Do lower numbers really mean a lesser product? Is an iPhone 6 really better than an iPhone 5? Is a PT6-35 really better than a PT6-34? Is a 4-blade prop better than a 3-blade prop or a 2-blade prop? And is a Continental 550 really better than a Continental 520? The answer is to all these questions is, “It depends”. What does it depend upon? To answer that question as it relates to the 520/2-blade combination, a broader understanding is required.
There’s several engine/prop combinations that get a “bad rap” in the PA-46 market, some justifiable and some not. The Continental 520/2-blade prop combination on the Malibu is one of the engine/prop combinations that gets a “bad rap”. But in my opinion it only gets a “bad rap” because of the market’s perception that a “lesser number” translates into a “lesser product”. When the market learns that a 550 conversion exists, then the 520 must be “lesser” and “not as good”. There’s absolutely nothing unsafe, wrong, or improper about a Continental 520, or a 2-blade prop, or the combination together. As John Mariani has told me several times, “We originally designed the Malibu with the 520/2-blade in mind…they are a great match!” He is absolutely right, it is a great pairing with no skeletons in the closet. Both the 520 engine and the 2-blade prop are considered to be older, but well-proven designs. So, if it is such a good combination, why did the 550/3-blade conversion come about? Is the 550/3-blade (Malibu Aerospace M-5 Conversion) better? In my opinion the 550/3-blade combination is better in most regimes of flight, but is it enough better to pay for the conversion? Let’s now break the engine and prop combinations apart for greater clarity.
Engine: The 550 has a slightly longer stroke that the 520. This means that the piston travels slightly farther during one revolution of the crankshaft. Although the 550 piston and rod are different aesthetically than the 520, they are of the same dimensions. The crankshaft in the 550 is where the difference is found that creates the longer stroke. The longer stroke translates into 30 more cubic inches of fuel/air mixture being compressed into the cylinders for each two turns of the crankshaft. This allows the engine to breathe better when less air is available (at high altitude, for example, Read this article for greater discussion). So the 550 will maintain climb power slightly better at the upper altitudes, and this is a benefit…although a small benefit only.
During takeoff with either the 520 or the 550, the pilot advances the throttle to max FORWARD position and achieves 38” MP (if properly set/maintained) for the 520 and 35”MP for the 550. Both achieve nearly the same amount of power at those settings, but the 550 will generate slightly more torque due to the longer stroke. And, the longer stroke will provide one more benefit…a slightly better climb rate.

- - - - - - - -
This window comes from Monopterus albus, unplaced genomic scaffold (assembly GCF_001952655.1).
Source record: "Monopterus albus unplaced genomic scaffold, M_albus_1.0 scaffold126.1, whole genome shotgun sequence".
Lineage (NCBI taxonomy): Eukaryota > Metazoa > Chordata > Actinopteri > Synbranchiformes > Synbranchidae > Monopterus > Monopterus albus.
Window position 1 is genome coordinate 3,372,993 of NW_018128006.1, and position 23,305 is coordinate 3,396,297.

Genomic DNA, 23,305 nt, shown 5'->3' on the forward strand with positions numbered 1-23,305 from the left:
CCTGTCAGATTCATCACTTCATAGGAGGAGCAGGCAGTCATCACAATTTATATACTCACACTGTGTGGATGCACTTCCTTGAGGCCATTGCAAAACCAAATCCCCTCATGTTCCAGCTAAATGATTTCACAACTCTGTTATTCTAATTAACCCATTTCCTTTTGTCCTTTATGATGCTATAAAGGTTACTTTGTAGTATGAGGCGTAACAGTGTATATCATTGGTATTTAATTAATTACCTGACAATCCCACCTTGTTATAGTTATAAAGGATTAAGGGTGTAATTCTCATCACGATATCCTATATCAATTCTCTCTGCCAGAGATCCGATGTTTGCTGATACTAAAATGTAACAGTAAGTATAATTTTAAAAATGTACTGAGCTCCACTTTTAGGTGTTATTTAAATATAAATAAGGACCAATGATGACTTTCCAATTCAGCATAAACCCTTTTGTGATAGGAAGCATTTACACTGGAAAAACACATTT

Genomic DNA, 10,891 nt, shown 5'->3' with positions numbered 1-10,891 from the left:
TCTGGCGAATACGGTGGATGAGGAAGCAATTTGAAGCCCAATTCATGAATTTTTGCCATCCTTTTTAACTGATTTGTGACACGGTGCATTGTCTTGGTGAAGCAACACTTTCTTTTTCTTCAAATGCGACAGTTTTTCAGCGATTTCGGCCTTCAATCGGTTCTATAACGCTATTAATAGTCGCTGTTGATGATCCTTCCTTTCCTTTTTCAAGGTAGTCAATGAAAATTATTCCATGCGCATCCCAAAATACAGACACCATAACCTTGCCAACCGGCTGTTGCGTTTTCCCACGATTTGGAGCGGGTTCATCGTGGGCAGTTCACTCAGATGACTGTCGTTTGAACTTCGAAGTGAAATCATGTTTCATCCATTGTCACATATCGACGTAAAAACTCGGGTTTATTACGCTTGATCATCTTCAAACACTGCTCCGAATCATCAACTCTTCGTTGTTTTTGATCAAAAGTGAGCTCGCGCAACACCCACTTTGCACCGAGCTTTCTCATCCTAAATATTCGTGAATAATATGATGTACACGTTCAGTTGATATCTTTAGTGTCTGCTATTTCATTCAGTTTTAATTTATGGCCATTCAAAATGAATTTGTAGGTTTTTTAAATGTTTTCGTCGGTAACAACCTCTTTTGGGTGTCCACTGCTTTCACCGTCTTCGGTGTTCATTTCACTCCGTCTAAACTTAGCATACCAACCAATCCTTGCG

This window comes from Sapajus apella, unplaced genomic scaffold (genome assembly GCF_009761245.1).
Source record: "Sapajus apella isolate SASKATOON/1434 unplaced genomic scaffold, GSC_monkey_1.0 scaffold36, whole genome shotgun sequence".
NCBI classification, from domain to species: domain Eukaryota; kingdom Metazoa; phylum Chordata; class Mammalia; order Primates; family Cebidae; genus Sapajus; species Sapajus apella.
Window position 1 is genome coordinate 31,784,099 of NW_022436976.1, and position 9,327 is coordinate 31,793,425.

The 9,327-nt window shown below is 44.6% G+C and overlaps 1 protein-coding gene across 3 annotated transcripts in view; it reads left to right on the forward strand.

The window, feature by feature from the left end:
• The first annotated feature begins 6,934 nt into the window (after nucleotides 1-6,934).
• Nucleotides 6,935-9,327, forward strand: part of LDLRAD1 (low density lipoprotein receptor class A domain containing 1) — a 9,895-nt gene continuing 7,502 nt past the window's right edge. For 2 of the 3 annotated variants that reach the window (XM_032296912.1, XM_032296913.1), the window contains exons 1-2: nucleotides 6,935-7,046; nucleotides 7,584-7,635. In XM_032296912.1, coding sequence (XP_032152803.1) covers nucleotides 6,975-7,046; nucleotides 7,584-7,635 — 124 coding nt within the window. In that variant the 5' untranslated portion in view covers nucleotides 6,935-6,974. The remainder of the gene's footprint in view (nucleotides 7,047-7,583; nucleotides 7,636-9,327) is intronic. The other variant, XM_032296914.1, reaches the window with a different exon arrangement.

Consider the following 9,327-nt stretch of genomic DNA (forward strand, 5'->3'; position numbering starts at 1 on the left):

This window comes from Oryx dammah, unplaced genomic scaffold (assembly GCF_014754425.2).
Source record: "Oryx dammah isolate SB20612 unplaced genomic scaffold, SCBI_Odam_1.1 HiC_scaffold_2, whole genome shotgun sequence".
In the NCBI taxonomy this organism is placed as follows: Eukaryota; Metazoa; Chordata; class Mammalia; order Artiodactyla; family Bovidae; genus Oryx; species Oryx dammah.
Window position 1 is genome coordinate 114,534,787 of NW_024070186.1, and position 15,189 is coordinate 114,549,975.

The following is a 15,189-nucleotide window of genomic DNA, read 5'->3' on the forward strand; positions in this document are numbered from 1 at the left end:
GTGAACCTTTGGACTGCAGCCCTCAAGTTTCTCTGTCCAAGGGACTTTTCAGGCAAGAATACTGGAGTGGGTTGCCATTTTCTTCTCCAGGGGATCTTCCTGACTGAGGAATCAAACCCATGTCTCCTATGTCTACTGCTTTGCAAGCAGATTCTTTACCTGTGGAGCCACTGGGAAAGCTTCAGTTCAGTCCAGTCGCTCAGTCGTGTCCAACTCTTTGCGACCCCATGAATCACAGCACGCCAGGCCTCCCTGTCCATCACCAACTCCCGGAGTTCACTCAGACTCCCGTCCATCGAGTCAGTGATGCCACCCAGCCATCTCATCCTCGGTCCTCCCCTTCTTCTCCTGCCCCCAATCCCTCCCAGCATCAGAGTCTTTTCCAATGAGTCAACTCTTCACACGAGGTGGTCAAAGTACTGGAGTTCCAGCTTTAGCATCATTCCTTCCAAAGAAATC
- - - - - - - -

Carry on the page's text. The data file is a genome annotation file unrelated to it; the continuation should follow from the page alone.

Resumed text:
Any bicyclers out there? I love to ride my road bike for a workout, and think there’s a good analogy when comparing the two. The distance between the bike pedal shaft and the crankshaft on a bike (pedal arm) is no mere coincidence. For professional bikers, they will use different bike configurations for different races, and they will use bikes with longer pedal arms on races where climbs are important (think Tour deFrance time trials). The longer pedal arm translates into more torque being applied, and helps the biker climb slightly better. It won’t do much for the top-end speeds for a biker, but it will help in the climb when torque is needed. Don’t believe me? Ride a nice road bike for 10+ miles and then jump on a Huffy for another 10 miles. Huffy’s always have a shorter pedal arm, and the shorter arm is very noticeable. Seconds count in bike races, and additional feet-per-minute climb rates count with airplanes. So the 550 engine will produce better torque at lower airspeeds in the climb. When the speeds are low and the power fully applied (every takeoff and climb), the 550 engine will create slightly more power and, as every pilot has been taught, excess power available translates directly into additional rate of climb.
Propeller: The 3-blade prop on the M-5 conversion is the best propeller for the PA-46 piston airframes. I was going to write that it is “arguably” better, but I really don’t think there’s much argument from anyone that is “in the know”. It is sleek, looks super, has a great abrasion strip on the leading edge, lasts a long time, is slightly quieter, slightly smoother, and does a super job of translating engine power to performance. But, the 2-blade prop…is it a “bad” propeller? Answer…no! The 2-blade propeller is a good propeller that is not nearly as sexy (far less ramp-appeal), but does a great job, especially in cruise. The 2-blade has a couple of other advantages too…when towing the Malibu, the 2-blade provides the most clearance, and an overhaul on the 2-blade is by far the cheapest.
To answer the original question about a 520 or a 550 and a 2-blade vs. a 3-blade prop, here’s my summation and advice: